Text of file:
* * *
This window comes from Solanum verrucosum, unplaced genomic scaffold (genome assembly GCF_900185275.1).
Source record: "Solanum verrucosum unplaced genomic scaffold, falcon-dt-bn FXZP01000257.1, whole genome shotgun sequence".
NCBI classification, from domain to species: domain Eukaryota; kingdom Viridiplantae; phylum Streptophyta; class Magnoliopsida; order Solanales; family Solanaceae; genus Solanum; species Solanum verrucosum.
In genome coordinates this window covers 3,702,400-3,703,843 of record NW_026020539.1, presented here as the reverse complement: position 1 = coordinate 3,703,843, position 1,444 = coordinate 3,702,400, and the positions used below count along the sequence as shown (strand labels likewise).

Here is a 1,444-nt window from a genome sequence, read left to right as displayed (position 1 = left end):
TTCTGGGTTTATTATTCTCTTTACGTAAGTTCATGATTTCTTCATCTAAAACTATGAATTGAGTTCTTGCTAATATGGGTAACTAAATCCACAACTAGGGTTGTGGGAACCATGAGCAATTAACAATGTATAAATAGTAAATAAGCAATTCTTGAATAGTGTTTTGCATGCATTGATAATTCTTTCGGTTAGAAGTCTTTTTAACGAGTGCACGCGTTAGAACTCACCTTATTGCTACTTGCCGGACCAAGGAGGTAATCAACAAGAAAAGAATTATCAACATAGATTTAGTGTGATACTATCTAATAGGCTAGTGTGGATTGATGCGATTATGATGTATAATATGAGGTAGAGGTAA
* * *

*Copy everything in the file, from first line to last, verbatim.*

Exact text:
This window comes from Solanum verrucosum, unplaced genomic scaffold (genome assembly GCF_900185275.1).
Source record: "Solanum verrucosum unplaced genomic scaffold, falcon-dt-bn FXZP01000257.1, whole genome shotgun sequence".
NCBI classification, from domain to species: domain Eukaryota; kingdom Viridiplantae; phylum Streptophyta; class Magnoliopsida; order Solanales; family Solanaceae; genus Solanum; species Solanum verrucosum.
In genome coordinates this window covers 3,702,400-3,703,843 of record NW_026020539.1, presented here as the reverse complement: position 1 = coordinate 3,703,843, position 1,444 = coordinate 3,702,400, and the positions used below count along the sequence as shown (strand labels likewise).

Here is a 1,444-nt window from a genome sequence, read left to right as displayed (position 1 = left end):
TTCTGGGTTTATTATTCTCTTTACGTAAGTTCATGATTTCTTCATCTAAAACTATGAATTGAGTTCTTGCTAATATGGGTAACTAAATCCACAACTAGGGTTGTGGGAACCATGAGCAATTAACAATGTATAAATAGTAAATAAGCAATTCTTGAATAGTGTTTTGCATGCATTGATAATTCTTTCGGTTAGAAGTCTTTTTAACGAGTGCACGCGTTAGAACTCACCTTATTGCTACTTGCCGGACCAAGGAGGTAATCAACAAGAAAAGAATTATCAACATAGATTTAGTGTGATACTATCTAATAGGCTAGTGTGGATTGATGCGATTATGATGTATAATATGAGGTAGAGGTAA